miércoles, 15 de octubre de 2014

In Clothes Called Fat

I really love Moyoco Anno's work, even when she is able to draw stories so opposed as the sweet and shiny adventures of the young witches of Sugar Sugar Rune and the brutal +18 rated memoirs of a prostitute in Sakuran. I've never encountered any such mangaka with the ability to hit you so hard with her vignettes. She goes really deep into human faults: envy, arrogance, greed, lust... reviewing all capital sins in barely 250 pages.

Noko Hanazawa is fat. She is not awfully fat nor anybody could consider her anything near obesity but, when compared to her skinny coworkers, she does look plump. She has a weak personality and has get accustomed to the discriminatory treatment she receives at work but everything will be OK as long as her boyfriend Saito keeps caring for her. Nevertheless, when she suspects Saito is cheating on her with one of her annoying coworkers, she gets so stressed she can only feel at ease when eating compulsively...

Eating disorders are one major health issue in developed societies. Extensive attention has been paid to anorexia nervosa and bulimia nervosa, which is slightly depicted in this manga. But one major disorder that seems to get lower attention in the media is binge eating disorder. I get the feeling that these disorders get biased attention from the community out of discrimination. Extremely thin teenagers who end up needing parenteral nutrition surely look more pitiful than obese people. I recently digressed about mental disorders and how society tends to stigmatize people with schizophrenia. The same applies to binge eating disorders, which hold a category in the DSM5, the Diagnostic and Statistical Manual of Mental Disorders. In this regard, Moyoco Anno is a sort of pioneer addressing thorny and avoided themes such as japanese prostitution (as she did in Sakuran) opposing to the more glamorous and commonly dealt issue of geishas.

Moreover, the author drops some disturbing concepts in this manga beyond eating disorders and beauty standards. She tackles workplace bullying, either by bitchy coworkers or incompetent bosses who need to intimidate weaker people in order to feel good with themselves. I do not know if I'm too naive but I'd rather think there is no such people as Tachibana in real life. In fact, all characters are hopelessly twisted and/or docile leading to really creepy and cruel scenes (a little spoiler here to illustrate this insane sadism: at the end, after Saito breaks up with Noko, Mayumi recognizes she was only interested in Saito because he was dating Hanazawa and he allowed her to indirectly torture Noko; how fucking sick is that!).

Anyhow, I believe the major concern depicted in In Clothes Called Fat is lack of self-esteem. It doesn't matter whether people think you are ugly or fat or stupid, if you are not capable of accept yourself, it is impossible to do so for outsiders. And that is exactly what happens in the story: Noko can't stand the disdain, so she eats compulsively; Noko can't stand herself being so fat so she turns out bulimic; Noko has finally lost a lot of weight but, still, she continues vomiting because she is not happy.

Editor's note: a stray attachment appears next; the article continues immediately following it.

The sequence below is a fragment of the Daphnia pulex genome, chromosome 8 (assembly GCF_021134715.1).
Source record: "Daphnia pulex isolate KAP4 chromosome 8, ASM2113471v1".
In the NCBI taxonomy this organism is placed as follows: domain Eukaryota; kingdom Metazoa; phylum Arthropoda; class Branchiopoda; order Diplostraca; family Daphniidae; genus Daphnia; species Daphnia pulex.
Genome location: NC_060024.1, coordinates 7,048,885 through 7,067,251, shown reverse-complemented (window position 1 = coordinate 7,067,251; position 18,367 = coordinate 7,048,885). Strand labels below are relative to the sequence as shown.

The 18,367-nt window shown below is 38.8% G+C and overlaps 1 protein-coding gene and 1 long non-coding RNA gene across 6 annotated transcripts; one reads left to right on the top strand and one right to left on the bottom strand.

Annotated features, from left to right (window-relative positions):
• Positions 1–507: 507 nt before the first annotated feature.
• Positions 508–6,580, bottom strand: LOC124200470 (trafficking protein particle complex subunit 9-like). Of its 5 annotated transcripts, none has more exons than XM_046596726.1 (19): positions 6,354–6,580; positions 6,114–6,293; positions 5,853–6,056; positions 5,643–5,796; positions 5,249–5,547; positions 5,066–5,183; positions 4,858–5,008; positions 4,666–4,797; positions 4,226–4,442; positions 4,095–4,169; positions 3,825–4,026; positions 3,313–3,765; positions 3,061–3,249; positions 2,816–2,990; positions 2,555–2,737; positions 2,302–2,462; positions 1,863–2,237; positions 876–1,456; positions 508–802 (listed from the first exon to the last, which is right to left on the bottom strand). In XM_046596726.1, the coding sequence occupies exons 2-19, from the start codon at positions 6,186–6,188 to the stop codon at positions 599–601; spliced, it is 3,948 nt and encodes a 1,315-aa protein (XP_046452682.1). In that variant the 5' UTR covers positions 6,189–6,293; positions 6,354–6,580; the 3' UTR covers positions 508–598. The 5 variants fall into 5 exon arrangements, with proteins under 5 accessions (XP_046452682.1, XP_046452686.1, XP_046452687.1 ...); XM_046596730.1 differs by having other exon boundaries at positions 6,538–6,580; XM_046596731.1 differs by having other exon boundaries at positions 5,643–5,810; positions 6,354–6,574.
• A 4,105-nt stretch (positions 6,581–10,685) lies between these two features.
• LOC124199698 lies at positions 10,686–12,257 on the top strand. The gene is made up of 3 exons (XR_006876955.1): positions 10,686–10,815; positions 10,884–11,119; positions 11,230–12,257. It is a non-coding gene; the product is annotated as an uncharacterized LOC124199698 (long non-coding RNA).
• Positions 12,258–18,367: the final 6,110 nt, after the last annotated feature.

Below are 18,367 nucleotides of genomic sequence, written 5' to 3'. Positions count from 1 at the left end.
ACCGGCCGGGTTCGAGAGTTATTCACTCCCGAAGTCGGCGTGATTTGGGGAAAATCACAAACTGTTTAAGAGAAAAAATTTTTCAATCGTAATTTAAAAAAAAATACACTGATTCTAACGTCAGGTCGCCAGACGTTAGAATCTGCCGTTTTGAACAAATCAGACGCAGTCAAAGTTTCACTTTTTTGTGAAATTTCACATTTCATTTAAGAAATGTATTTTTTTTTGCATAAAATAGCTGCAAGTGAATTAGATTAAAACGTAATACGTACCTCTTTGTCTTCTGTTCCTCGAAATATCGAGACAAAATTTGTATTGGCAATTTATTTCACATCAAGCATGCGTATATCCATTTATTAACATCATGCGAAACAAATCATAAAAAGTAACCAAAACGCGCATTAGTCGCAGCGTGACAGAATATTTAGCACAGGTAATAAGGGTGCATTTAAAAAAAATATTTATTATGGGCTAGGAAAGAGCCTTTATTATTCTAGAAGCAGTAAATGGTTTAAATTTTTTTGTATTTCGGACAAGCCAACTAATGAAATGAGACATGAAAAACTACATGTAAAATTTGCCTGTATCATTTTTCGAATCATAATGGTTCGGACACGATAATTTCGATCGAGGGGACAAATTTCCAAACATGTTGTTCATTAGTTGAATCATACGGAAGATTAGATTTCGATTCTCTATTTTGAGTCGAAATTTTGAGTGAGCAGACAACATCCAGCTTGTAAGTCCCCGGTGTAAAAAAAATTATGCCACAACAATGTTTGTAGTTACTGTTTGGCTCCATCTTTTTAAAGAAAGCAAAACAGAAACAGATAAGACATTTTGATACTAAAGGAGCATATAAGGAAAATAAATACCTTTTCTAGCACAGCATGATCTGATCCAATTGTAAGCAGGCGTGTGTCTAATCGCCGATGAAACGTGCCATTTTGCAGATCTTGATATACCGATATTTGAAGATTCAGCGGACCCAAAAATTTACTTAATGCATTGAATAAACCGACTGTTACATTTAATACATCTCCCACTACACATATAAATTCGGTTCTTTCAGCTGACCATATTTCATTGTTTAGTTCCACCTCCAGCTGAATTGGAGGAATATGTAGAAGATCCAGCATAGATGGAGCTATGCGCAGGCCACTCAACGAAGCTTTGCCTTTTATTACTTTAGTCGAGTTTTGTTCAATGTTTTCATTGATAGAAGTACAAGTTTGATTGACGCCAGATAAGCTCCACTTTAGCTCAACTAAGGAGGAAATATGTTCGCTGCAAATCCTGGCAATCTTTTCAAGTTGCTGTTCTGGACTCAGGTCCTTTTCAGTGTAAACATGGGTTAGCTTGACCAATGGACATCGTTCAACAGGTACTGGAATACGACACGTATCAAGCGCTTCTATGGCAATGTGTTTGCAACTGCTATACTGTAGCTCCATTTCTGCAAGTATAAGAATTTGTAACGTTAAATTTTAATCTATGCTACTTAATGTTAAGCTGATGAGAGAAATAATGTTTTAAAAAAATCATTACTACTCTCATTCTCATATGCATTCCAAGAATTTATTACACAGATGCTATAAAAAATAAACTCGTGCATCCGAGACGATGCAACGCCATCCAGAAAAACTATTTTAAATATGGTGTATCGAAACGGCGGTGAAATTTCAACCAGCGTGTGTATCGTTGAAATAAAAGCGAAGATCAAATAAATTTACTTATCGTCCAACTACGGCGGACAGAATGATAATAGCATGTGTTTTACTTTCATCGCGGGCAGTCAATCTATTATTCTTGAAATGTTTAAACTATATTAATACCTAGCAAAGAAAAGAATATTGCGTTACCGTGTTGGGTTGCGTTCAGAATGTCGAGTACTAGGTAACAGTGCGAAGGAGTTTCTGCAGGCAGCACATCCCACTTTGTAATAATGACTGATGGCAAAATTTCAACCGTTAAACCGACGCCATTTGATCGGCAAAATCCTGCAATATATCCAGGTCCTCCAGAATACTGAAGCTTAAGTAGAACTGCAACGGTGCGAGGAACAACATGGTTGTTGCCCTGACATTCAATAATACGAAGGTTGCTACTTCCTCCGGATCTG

Moyoco is kind of cunning here. It will be very easy to portray Noko as a victim of modern society/bad people/you-can-choose. But she splits the blame among all characters instead; and that makes Noko guilty too. The boss is at fault because he was unfair, Tachibana is at fault because she is a bitch, Chika and Yoko are at fault because of their hypocrisy and indifference, Saito is at fault for psychologically abuse Noko and for demanding her to be fat in order to feel superior, Tabata is at fault for being so hateful, but Noko is mostly to blame for being so weak and mindless and for having so low appreciation of herself.

The art of Moyoco Anno could be qualified as unaesthetic and it may shock some readers when browsing the volume for the first time if you are not familiarized with her. But I think that her style is gorgeously adequate: it fits with the horror behind this manga. I often encounter super cute drawings in shôjo titles but their respective mangakas are usually incapable of depicting either ugly, fat, old or, in short, not stereotyped characters and, when they try, they achieve nothing but unrealistic drawings who do not match with the young and pretty protagonists.

In conclusion, I really encourage you to read this comic. Furthermore, since the fiasco of both Sugar Sugar Rune and Hataraki Man prints by Glénat/EDT, I believe there is no single spanish publisher interested in licensing any of Moyoco's work anymore so... read in english. It is worth a shot.

3 comentarios:

  1. Another review in english! Nice work! =)

    Very interesting title. I was expecting Sakuran in spanish but the dead of EDT makes me think I should search it by scans. And this manga too. How sad we won't read more titles of Mayoco Anno here ='(

    Without reading this manga, I can say that in real life people can be real bastards. I recommend you this blog with testimonies of people who had suffered bulling. Most of them were girls and, more or less, fat. Some stoires are really hard.


    Also recomend you in twitter @stopgordofobia

    BTW, others fantastics blogs are:


    http://eldemonioblancodelateteraverde.wordpress.com/ (the last article is about fat men)

    Is a great step to see a manga that is about this social problem.

  2. Good review. The manga sounds very claustrophobic, but that's how things are in many circles in our society. Maybe I'll give it a shot in the future.

    1. The manga is claustrophobic INDEED. I guess I got to transmit the essence of the story: it is kind of pessimistic. But a really worth read overall.